As the use of smartphones was getting more and more common, and the fact Android and iOS default to sending data to Google/Apple respectively, I figured it was time to re-think my entire self hosting platform. After some thinking, testing and benchmarking I decided I should use Nextcloud as my sole platform for storing my data. I use Nextcloud to store my files, mainly photos and movies taken by my family over the years, but also documents that used to reside on google drive, and my personal music that used to be on a NAS. In addition, I added the mail app, and the news app from the Nextcloud store.

I have configured our smartphones to upload images taken by our cameras to our Nextcloud instance running on our Debian + yunohost server. And took out any data that was stored on Google using Google takeout.

I didn’t want to store our data on EBS drives, and it is not so durable compared to other services, and much more expensive. I decided to use the S3 external storage feature in Nextcloud, on order to get low cost, high durability for our files.

As a matter of fact, I added the calendar, talk, contact and audio player apps as well, in order to cover for a good calendaring app, a communication app instead of meet/whatsapp/telegram/signal/hangout etc, contacts instead of google contacts my phone was using by default, and the audio player to play my music.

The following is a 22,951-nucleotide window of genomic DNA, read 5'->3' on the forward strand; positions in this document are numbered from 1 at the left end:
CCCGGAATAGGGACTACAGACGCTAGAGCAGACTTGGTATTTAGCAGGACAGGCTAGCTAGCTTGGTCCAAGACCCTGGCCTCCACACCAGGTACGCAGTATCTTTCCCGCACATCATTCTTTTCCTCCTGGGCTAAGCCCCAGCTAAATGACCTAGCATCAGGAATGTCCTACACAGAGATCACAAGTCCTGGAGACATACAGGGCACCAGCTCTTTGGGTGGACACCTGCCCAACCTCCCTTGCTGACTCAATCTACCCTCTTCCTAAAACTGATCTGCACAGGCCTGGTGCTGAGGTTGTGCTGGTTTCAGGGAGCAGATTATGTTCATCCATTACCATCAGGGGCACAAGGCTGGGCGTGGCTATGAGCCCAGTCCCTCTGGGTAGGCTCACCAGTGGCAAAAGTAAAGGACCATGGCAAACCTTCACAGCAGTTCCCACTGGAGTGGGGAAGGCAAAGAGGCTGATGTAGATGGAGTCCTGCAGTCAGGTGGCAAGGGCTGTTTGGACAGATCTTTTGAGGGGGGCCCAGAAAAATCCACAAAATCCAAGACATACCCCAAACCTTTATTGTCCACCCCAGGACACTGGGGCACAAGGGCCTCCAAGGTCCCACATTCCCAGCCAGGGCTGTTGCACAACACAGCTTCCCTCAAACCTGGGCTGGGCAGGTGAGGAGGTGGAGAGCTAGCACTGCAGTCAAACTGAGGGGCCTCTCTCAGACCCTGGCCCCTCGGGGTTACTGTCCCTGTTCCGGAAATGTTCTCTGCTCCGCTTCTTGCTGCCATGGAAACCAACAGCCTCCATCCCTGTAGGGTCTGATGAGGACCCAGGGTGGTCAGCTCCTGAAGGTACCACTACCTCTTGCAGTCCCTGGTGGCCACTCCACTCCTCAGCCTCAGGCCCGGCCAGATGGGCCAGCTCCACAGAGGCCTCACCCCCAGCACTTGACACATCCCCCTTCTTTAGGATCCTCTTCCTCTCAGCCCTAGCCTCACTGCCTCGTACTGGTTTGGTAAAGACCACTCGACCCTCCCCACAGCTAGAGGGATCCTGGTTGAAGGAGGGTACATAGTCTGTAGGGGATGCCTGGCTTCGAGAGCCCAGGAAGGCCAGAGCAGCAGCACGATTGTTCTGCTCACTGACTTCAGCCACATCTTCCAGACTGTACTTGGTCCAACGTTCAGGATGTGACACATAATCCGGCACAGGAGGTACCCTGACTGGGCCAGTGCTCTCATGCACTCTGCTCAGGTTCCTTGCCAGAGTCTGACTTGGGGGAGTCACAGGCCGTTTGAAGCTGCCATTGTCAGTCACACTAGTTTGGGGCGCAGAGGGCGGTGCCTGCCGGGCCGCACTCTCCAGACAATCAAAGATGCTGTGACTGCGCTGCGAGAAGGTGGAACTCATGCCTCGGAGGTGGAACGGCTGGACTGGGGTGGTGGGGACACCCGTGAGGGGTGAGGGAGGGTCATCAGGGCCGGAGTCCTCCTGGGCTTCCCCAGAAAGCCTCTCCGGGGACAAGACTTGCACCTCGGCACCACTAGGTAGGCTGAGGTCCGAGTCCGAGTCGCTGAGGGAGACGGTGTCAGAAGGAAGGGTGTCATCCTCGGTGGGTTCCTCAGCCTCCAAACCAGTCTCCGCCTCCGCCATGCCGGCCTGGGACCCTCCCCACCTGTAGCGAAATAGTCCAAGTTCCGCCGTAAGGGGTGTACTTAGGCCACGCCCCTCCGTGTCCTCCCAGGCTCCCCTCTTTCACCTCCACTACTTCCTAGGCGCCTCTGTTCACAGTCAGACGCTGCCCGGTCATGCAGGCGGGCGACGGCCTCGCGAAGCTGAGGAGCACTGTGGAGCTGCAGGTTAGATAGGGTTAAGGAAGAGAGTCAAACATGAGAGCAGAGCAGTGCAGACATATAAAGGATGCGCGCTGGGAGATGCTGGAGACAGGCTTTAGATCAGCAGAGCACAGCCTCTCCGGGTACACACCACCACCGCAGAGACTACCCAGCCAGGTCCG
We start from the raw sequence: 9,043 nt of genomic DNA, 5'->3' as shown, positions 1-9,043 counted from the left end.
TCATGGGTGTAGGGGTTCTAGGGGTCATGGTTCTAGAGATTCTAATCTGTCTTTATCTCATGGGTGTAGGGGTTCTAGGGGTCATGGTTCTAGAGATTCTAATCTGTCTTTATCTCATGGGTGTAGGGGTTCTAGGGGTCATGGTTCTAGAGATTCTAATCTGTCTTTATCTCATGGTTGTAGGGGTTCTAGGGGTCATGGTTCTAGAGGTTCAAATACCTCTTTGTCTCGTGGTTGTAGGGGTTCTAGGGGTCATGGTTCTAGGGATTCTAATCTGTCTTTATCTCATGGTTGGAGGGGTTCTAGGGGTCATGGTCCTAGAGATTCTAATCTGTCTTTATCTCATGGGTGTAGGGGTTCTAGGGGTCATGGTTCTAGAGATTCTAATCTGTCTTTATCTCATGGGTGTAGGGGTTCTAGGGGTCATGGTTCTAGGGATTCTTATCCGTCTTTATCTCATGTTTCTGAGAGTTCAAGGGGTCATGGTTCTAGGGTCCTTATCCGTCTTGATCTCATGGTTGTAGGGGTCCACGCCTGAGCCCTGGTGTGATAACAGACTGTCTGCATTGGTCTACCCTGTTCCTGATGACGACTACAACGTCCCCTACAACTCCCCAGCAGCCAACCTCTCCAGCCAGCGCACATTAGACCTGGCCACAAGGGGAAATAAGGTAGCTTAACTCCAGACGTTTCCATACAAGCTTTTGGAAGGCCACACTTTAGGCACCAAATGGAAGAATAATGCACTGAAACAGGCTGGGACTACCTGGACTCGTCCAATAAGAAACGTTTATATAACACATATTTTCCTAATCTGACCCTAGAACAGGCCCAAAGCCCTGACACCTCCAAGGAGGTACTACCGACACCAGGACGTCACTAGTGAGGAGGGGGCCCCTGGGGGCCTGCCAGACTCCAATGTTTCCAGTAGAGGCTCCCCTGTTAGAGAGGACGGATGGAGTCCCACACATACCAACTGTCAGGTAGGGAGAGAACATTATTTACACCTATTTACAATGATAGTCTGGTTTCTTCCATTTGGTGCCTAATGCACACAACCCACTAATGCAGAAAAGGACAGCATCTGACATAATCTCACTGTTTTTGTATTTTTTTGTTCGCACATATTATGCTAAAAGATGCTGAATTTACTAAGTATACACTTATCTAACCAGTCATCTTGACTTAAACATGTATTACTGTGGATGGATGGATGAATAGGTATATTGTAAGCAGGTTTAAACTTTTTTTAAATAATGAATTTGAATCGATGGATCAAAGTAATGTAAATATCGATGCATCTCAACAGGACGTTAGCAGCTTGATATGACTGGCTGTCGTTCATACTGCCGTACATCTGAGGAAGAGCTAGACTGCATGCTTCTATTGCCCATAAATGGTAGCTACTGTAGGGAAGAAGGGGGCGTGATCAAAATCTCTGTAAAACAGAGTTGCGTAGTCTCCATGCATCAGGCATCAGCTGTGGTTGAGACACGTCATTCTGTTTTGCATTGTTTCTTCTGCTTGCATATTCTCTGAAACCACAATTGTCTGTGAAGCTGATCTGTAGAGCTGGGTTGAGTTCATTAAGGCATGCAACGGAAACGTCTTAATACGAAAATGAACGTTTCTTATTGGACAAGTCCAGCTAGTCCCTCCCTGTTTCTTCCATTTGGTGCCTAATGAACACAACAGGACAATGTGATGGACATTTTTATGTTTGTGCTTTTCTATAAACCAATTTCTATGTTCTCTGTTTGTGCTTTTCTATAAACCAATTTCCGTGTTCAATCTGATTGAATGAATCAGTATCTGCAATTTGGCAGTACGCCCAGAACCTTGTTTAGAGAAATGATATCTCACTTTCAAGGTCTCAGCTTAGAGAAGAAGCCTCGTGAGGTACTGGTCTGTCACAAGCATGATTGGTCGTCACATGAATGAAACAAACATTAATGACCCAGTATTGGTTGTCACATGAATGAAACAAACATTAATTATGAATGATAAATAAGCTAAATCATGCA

This setup basically covers all my self hosting needs in terms of private data.


I have been using Medium for writing this since 2019. But I didn’t like the fact my posts are stored by someone else. As a result, I installed wordpress to host my blog, as I thought that would be the most straightforward and easy thing to do. After thinking about it for a few minutes, I realized it wasn’t a great move. First, it amplified the attack vectors on my server with a public facing service. Second it did so with a not very secure application (sorry about that wordpress). So I decided it is time to think about a static site generator. I looked around and figured Hugo is a good choice for me. This way, I host my files on S3, and not opening my server for public access, with an insecure application. Amazon since announced AWS amplify that simplified things further. Now I just commit to git, and everything is handled from there.